A woman is born with what seems like a lifetime supply of eggs--about a million or so--that begin to develop around the 10th week of fetal-gestation. By the time a typical female hits puberty, about 300,000 eggs remain. That sounds like a lot of eggs, and it is. But what we take for granted is that those eggs remain healthy and in-tact. Not always the case.
Things like alcohol consumption, drugs (not just the recreational kind) and smoking can effect every cell in our bodies...especially the single largest: our eggs. On average, a woman will ovulate about 450 eggs in her lifetime. But that's just an average. What happens when, in that lifetime, a woman has to endure chemotherapy or radiation? Most doctors advise women who are about to go through cancer treatments like chemotherapy to avoid future pregnancy because even if you can get pregnant in the future, your eggs, containing half your DNA, may be damaged by the toxic chemicals--which is a bad thing. Every egg contains a kind of protein-packed yolk that feeds an embryo for the first several days after fertilization. Try exposing a chicken egg to radiation for 30 hours or soaking it in a chemotherapy-cocktail for six weeks--how do you think the yolk will be effected? Guess what, gals, it's the same for us.
But there's hope! A woman has multiple (if not costly) options to try to save her fertility if having a baby by 32 isn't in the cards, like having your eggs frozen for later use. BUT...there's always a catch. The chances of a frozen egg yielding a healthy baby are about 50%. You might think that a 50/50 chance is great odds--but to put that in proper perspective, would you choose to perform a life-threatening activity if your odds of survival were only 50/50? Probably not.
By the time a woman is 35, her risk of infertility can be as high as 25%. It might be worth the upwards of $15,000 to have your eggs "harvested" and frozen if you feel you're not yet ready. The caveat is, you may hear statistics like "90% egg-thawing success-rate" but that does not translate to a 90% success rate that those same thawed eggs can produce healthy babies. And in terms of the all the Hollywood-hype surrounding the egg-freezing craze, only about 5,000 women have actually had it done--and just so you know, there are more than 150 million women in the United States alone.
Why such a small number? Egg-freezing is invasive. It's costly. And it's by no means a guarantee. Especially if you're already in your mid-late 30's.
The fact remains that women's fertility is not on par with men's. Men's sperm, though equally effected by things like smoking, alcohol and drugs, can still be viable for decades longer than female eggs. Tony Randall comes to mind here. And though It may sound unfair, you can't argue with biology.
Girls, if you want to have children, you can't wait until you're 40 to start thinking about it. Twenty-first century life does not lend itself easily to this invisible deadline. By the time people complete their educations--now usually requiring not only a 4-year college degree but also some kind of graduate degree as well--and begin their careers, and finish paying off student-loans, and buy a house, and get married (not necessarily in that order)--a given individual could be 35 or older. Yikes!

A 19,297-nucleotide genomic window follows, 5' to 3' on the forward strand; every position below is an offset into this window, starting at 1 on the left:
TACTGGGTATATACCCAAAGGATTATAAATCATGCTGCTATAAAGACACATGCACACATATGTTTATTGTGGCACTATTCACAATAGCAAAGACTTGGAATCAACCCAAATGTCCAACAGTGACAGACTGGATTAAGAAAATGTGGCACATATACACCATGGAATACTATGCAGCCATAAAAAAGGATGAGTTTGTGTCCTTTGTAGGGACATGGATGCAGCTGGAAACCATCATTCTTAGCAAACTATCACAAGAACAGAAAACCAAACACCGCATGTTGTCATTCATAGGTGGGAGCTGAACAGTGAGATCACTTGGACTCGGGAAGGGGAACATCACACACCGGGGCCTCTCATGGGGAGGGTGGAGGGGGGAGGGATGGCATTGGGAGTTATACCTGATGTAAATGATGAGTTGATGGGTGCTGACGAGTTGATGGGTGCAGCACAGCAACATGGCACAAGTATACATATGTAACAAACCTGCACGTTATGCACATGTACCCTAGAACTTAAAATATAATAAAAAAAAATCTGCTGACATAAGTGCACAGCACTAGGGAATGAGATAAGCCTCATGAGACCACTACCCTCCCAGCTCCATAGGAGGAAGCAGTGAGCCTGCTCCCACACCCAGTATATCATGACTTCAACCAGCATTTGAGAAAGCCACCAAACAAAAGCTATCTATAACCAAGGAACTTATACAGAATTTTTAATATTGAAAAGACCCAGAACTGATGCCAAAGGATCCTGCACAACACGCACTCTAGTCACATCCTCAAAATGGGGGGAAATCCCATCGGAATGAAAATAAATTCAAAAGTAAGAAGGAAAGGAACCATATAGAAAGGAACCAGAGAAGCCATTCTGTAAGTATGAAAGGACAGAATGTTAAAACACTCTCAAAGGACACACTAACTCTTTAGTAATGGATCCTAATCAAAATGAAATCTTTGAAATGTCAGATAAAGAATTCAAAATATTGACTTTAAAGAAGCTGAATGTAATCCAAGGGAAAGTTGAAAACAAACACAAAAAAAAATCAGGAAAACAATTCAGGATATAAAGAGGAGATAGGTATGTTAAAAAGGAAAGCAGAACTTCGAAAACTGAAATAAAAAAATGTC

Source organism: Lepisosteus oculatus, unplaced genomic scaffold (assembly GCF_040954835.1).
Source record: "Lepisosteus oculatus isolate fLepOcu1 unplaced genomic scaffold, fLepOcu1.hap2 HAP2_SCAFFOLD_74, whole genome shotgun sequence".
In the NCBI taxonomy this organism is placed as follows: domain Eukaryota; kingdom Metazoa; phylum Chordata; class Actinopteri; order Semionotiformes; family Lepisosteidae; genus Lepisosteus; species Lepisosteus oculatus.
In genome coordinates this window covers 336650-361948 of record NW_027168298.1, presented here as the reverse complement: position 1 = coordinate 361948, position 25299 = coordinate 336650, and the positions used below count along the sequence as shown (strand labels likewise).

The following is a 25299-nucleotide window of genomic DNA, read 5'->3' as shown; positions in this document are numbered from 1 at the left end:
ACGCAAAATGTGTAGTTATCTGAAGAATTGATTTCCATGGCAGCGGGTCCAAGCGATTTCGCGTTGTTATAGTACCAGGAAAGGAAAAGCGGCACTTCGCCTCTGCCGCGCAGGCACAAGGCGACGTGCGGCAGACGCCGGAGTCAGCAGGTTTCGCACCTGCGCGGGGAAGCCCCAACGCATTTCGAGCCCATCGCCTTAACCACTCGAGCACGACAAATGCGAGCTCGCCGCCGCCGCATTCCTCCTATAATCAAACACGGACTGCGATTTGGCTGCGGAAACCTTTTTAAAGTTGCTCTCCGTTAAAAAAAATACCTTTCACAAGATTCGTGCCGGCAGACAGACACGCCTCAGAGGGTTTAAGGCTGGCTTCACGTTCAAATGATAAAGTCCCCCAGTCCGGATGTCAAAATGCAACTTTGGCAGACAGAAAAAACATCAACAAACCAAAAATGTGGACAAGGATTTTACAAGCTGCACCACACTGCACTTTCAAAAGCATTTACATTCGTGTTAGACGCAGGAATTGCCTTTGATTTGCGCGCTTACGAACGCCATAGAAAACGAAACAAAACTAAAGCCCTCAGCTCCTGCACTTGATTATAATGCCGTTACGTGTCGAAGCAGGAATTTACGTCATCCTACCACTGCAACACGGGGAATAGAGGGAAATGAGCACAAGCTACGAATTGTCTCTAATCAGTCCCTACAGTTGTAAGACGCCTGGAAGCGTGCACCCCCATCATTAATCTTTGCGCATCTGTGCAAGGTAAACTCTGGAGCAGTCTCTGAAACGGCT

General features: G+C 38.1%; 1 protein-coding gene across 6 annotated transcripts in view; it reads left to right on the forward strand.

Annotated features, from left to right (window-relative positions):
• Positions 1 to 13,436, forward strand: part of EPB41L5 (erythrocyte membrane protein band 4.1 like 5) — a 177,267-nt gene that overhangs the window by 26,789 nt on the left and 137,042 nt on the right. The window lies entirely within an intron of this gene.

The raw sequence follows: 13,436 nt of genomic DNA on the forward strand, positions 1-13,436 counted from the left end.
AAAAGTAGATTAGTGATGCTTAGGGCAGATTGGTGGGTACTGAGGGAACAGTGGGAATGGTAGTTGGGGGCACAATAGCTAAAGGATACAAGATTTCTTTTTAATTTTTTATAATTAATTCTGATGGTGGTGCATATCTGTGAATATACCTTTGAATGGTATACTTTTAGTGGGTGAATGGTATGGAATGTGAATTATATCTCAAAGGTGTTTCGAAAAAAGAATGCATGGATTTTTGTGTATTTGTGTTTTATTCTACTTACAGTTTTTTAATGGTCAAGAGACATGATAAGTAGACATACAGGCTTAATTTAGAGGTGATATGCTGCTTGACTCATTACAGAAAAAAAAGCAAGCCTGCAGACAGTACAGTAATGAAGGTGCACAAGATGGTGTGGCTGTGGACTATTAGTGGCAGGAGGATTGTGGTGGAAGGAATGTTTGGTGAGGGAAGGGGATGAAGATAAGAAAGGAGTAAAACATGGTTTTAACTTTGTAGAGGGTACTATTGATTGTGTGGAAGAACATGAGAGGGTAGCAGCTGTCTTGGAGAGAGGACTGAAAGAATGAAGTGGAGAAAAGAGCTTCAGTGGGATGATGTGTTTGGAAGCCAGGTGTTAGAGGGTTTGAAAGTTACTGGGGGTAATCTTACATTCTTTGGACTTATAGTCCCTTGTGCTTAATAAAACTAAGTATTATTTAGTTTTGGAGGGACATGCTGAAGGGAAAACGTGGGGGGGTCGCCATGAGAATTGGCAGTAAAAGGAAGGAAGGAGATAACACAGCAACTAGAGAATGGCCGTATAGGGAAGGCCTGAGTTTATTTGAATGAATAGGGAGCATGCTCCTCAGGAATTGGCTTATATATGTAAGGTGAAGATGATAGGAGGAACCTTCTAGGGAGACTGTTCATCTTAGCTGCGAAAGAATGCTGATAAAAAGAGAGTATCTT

The latest technique for egg-freezing is called vitrification. It uses a kind of high-potency freezing chemical that can be toxic to the egg but using a new freezing process, crystals do not generally form--which can destroy an egg--more common to previous freezing methods. Only several hundred pregnancies have come from vitrified eggs--a small percentage given the number of collected eggs.
Typically, once your eggs have been frozen, you can use something called In Vitro Fertilization or IVF to become pregnant. Again, this is an invasive and costly process that is by no means a guarantee. Celine Dion used IVF to bare her recent twins, but the fine print there is--it took her FIVE tries. At $15,000+ a pop, that's more than the average woman's annual salary. And you may have heard about E!'s Guiliana Rancic, and her Apprentice-husband, Bill's, recent attempts at pregnancy through IVF. The saga was played out on their reality show in 2010. The couple made two attempts--and unfortunately, neither were successful.
Of course, there are other options, like hiring a surrogate; Sex and the City's Sarah Jessica Parker and husband, Matthew "Bueller" Broderick recently used a surrogate to have their own set of twins. There's always adoption as well. The most famous celebrities to use this method of family-building are Hollywood's power couple, Angelina Jolie and Brad Pitt.
Though clearly influenced by the simulacra pop culture provides, we should not allow that distraction to influence future family-planning. For most of us, things like vitrification and IVF--even adoption--may be outside of our financial wheelhouse. The best way to insure that your future plans for a family are successful, is to know the facts about women's fertility. Understand the realities of female fertility after age 30, 35 and 40. Don't rely on statistics. Talk to your doctor. Or better yet, learn more TODAY at the American Society for Reproductive Medicine:
The single largest cell in a woman's body is, ironically, taken for granted...and not just by women, but men, too. It's often hard for men to understand that a woman may not be able to easily conceive in her mid-late 30's. The deceptive thing is that women in their 30's and 40's are progressively looking younger--a contributing factor to the illusion that our fertility matches our wrinkle-free faces. And there are always the stories of this-relative or that-friend who had a baby at 39 or 45...which is great, except, it may not be true for you.
The human body is no longer a mystery in the 21st century--the same should be true of your fertility....